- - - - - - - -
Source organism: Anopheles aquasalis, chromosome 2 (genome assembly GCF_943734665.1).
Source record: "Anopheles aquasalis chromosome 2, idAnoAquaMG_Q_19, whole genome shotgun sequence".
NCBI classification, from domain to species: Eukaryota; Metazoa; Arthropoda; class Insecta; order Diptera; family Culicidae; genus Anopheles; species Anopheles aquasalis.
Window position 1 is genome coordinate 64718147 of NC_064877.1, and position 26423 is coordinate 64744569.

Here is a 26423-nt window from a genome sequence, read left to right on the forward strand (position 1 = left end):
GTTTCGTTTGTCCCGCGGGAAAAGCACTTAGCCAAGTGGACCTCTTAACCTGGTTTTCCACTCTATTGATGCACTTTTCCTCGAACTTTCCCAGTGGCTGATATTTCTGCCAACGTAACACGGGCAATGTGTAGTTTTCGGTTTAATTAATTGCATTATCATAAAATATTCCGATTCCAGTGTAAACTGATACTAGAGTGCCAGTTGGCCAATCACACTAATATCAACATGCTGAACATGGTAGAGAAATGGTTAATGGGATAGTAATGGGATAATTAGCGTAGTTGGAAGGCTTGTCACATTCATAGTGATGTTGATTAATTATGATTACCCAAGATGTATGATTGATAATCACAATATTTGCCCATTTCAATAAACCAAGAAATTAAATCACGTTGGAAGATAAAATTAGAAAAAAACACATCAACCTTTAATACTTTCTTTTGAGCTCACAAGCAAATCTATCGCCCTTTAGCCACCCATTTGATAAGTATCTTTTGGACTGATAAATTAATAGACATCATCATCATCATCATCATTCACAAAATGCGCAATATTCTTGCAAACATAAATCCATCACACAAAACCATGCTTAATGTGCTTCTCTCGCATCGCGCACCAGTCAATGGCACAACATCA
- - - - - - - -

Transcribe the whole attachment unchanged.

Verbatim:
Source organism: Anopheles aquasalis, chromosome 2 (genome assembly GCF_943734665.1).
Source record: "Anopheles aquasalis chromosome 2, idAnoAquaMG_Q_19, whole genome shotgun sequence".
NCBI classification, from domain to species: Eukaryota; Metazoa; Arthropoda; class Insecta; order Diptera; family Culicidae; genus Anopheles; species Anopheles aquasalis.
Window position 1 is genome coordinate 64718147 of NC_064877.1, and position 26423 is coordinate 64744569.

Here is a 26423-nt window from a genome sequence, read left to right on the forward strand (position 1 = left end):
GTTTCGTTTGTCCCGCGGGAAAAGCACTTAGCCAAGTGGACCTCTTAACCTGGTTTTCCACTCTATTGATGCACTTTTCCTCGAACTTTCCCAGTGGCTGATATTTCTGCCAACGTAACACGGGCAATGTGTAGTTTTCGGTTTAATTAATTGCATTATCATAAAATATTCCGATTCCAGTGTAAACTGATACTAGAGTGCCAGTTGGCCAATCACACTAATATCAACATGCTGAACATGGTAGAGAAATGGTTAATGGGATAGTAATGGGATAATTAGCGTAGTTGGAAGGCTTGTCACATTCATAGTGATGTTGATTAATTATGATTACCCAAGATGTATGATTGATAATCACAATATTTGCCCATTTCAATAAACCAAGAAATTAAATCACGTTGGAAGATAAAATTAGAAAAAAACACATCAACCTTTAATACTTTCTTTTGAGCTCACAAGCAAATCTATCGCCCTTTAGCCACCCATTTGATAAGTATCTTTTGGACTGATAAATTAATAGACATCATCATCATCATCATCATTCACAAAATGCGCAATATTCTTGCAAACATAAATCCATCACACAAAACCATGCTTAATGTGCTTCTCTCGCATCGCGCACCAGTCAATGGCACAACATCA